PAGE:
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Topological Sort. Introduction. Definition of Topological Sort. Topological Sort is Not Unique. Topological Sort Algorithms. An Example. Implementation of Source Removal Algorithm. Review Questions. Introduction.

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Presentation Transcript
Topological sort l.jpg
Topological Sort

  • Introduction.

  • Definition of Topological Sort.

  • Topological Sort is Not Unique.

  • Topological Sort Algorithms.

  • An Example.

  • Implementation of Source Removal Algorithm.

  • Review Questions.


Introduction l.jpg
Introduction

  • There are many problems involving a set of tasks in which some of the tasks must be done before others.

  • For example, consider the problem of taking a course only after taking its prerequisites.

  • Is there any systematic way of linearly arranging the courses in the order that they should be taken?

Yes! - Topological sort.


What is a dag l.jpg
What is a DAG?

Example:

  • A directed acyclic graph (DAG) is a directed graph without cycles.

  • DAGs arrise in modeling many problems that involve prerequisite constraints (construction projects, course prerequisites, document version control, compilers, etc.)

  • Some properties of DAGs:

    • Every DAG must have at least one vertex with in-degree zero and at least one vertex with out-degree zero

      • A vertex with in-degree zero is called a source vertex, a vertex with out-degree zero is called a sink vertex.

    • G is a DAG iff each vertex in G is in its own strongly connected component

    • Every edge (v, w) in a DAG G has finishingTime[w] < finishingTime[v] in a DFS traversal of G


Definition of topological sort l.jpg
Definition of Topological Sort

  • Given a directed graph G = (V, E) a topological sort of G is an

    ordering of V such that for any edge (u, v), u comes before v in

    the ordering.

  • Example1:

  • Example2:


Definition of topological sort5 l.jpg
Definition of Topological Sort

  • Example3: The graph in (a) can be topologically sorted as in (b)

(a)

(b)


Topological sort is not unique l.jpg

s1 = {a, b, c, d, e, f, g, h, i}

s2 = {a, c, b, f, e, d, h, g, i}

s3 = {a, b, d, c, e, g, f, h, i}

s4 = {a, c, f, b, e, h, d, g, i}

etc.

Topological Sort is not unique

  • Topological sort is not unique.

  • The following are all topological sort of the graph below:


Topological sort algorithms dfs based algorithm l.jpg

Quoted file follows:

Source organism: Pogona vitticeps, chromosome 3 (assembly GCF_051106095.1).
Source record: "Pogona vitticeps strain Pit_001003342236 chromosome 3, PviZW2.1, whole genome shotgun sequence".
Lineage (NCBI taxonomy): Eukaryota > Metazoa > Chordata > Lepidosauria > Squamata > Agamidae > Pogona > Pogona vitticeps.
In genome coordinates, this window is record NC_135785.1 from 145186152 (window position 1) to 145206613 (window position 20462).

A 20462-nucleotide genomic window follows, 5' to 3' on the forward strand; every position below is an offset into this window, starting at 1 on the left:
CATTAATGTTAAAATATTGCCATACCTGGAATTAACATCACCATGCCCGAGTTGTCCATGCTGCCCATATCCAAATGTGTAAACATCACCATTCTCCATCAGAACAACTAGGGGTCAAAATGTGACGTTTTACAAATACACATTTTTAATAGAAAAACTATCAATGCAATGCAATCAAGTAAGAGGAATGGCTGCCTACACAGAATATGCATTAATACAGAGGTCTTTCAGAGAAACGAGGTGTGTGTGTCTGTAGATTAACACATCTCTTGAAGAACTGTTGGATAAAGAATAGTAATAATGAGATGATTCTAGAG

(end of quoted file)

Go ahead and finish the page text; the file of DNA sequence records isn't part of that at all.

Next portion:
Topological Sort Algorithms: DFS based algorithm

  • Topological-Sort(G)

  • {

    • 1. Call dfsAllVertices on G to compute f[v] for each vertex v

    • 2. If G contains a back edge (v, w) (i.e., if f[w] > f[v]) , report error ;

    • 3. else, as each vertex is finished prepend it to a list;// or push in stack

    • 4. Return the list; // list is a valid topological sort

  • }

  • Running time is O(V+E), which is the running time for DFS.

Topological order: A C D B E H F G


Topological sort algorithms source removal algorithm l.jpg
Topological Sort Algorithms: Source Removal Algorithm

  • The Source Removal Topological sort algorithm is:

    • Pick a source u [vertex with in-degree zero], output it.

    • Remove u and all edges out of u.

    • Repeat until graph is empty.

  • int topologicalOrderTraversal( ){

  • int numVisitedVertices = 0;

  • while(there are more vertices to be visited){

  • if(there is no vertex with in-degree 0)

  • break;

  • else{

    • select a vertex v that has in-degree 0;

    • visit v;

    • numVisitedVertices++;

    • delete v and all its emanating edges;

  • }

  • }

  • return numVisitedVertices;

  • }


  • Topological sort source removal example l.jpg

    1

    3

    2

    0

    2

    A

    B

    C

    D

    E

    F

    G

    H

    I

    J

    1

    0

    2

    0

    2

    D G A B F H J E I C

    Topological Sort: Source Removal Example

    • The number beside each vertex is the in-degree of the vertex at the start of the algorithm.


    Implementation of topological sort l.jpg
    Implementation of Topological Sort

    • The algorithm is implemented as a traversal method that visits the vertices in a topological sort order.

    • An array of length |V| is used to record the in-degrees of the vertices. Hence no need to remove vertices or edges.

    • A priority queue is used to keep track of vertices with in-degree zero that are not yet visited.

    public int topologicalOrderTraversal(Visitor visitor){

    int numVerticesVisited = 0;

    int[] inDegree = new int[numberOfVertices];

    for(int i = 0; i < numberOfVertices; i++)

    inDegree[i] = 0;

    Iterator p = getEdges();

    while (p.hasNext()) {

    Edge edge = (Edge) p.next();

    Vertex to = edge.getToVertex();

    inDegree[getIndex(to)]++;

    }


    Implementation of topological sort11 l.jpg
    Implementation of Topological Sort

    BinaryHeap queue = new BinaryHeap(numberOfVertices);

    p = getVertices();

    while(p.hasNext()){

    Vertex v = (Vertex)p.next();

    if(inDegree[getIndex(v)] == 0)

    queue.enqueue(v);

    }

    while(!queue.isEmpty() && !visitor.isDone()){

    Vertex v = (Vertex)queue.dequeueMin();

    visitor.visit(v);

    numVerticesVisited++;

    p = v.getSuccessors();

    while (p.hasNext()){

    Vertex to = (Vertex) p.next();

    if(--inDegree[getIndex(to)] == 0)

    queue.enqueue(to);

    }

    }

    return numVerticesVisited;

    }


    Review questions l.jpg
    Review Questions

    • List the order in which the nodes of the directed graph GB are visited by

    • topological order traversal that starts from vertex a. Use both DFS-based and Source Removal algorithm

    • 2. What kind of DAG has a unique topological sort?

    • 3. Generate a directed graph using the required courses for your major. Now apply topological sort on the directed graph you obtained.


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